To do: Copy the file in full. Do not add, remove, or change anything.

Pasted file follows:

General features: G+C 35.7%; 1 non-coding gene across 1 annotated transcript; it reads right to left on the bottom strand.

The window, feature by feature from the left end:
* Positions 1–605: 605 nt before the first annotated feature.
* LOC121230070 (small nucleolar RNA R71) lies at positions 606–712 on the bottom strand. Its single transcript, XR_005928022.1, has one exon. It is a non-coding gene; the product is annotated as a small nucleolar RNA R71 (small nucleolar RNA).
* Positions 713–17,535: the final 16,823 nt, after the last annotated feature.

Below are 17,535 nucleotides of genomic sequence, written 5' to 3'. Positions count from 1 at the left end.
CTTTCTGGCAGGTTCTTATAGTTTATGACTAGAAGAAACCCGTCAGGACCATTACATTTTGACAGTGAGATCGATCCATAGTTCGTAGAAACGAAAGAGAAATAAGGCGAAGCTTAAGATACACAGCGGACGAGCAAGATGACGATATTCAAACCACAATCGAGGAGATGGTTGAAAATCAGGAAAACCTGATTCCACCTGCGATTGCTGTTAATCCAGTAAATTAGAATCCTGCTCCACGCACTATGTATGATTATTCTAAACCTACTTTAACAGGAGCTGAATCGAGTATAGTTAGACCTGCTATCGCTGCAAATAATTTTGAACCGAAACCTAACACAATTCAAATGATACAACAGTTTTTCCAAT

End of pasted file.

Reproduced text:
General features: G+C 35.7%; 1 non-coding gene across 1 annotated transcript; it reads right to left on the bottom strand.

The window, feature by feature from the left end:
* Positions 1–605: 605 nt before the first annotated feature.
* LOC121230070 (small nucleolar RNA R71) lies at positions 606–712 on the bottom strand. Its single transcript, XR_005928022.1, has one exon. It is a non-coding gene; the product is annotated as a small nucleolar RNA R71 (small nucleolar RNA).
* Positions 713–17,535: the final 16,823 nt, after the last annotated feature.

Below are 17,535 nucleotides of genomic sequence, written 5' to 3'. Positions count from 1 at the left end.
CTTTCTGGCAGGTTCTTATAGTTTATGACTAGAAGAAACCCGTCAGGACCATTACATTTTGACAGTGAGATCGATCCATAGTTCGTAGAAACGAAAGAGAAATAAGGCGAAGCTTAAGATACACAGCGGACGAGCAAGATGACGATATTCAAACCACAATCGAGGAGATGGTTGAAAATCAGGAAAACCTGATTCCACCTGCGATTGCTGTTAATCCAGTAAATTAGAATCCTGCTCCACGCACTATGTATGATTATTCTAAACCTACTTTAACAGGAGCTGAATCGAGTATAGTTAGACCTGCTATCGCTGCAAATAATTTTGAACCGAAACCTAACACAATTCAAATGATACAACAGTTTTTCCAAT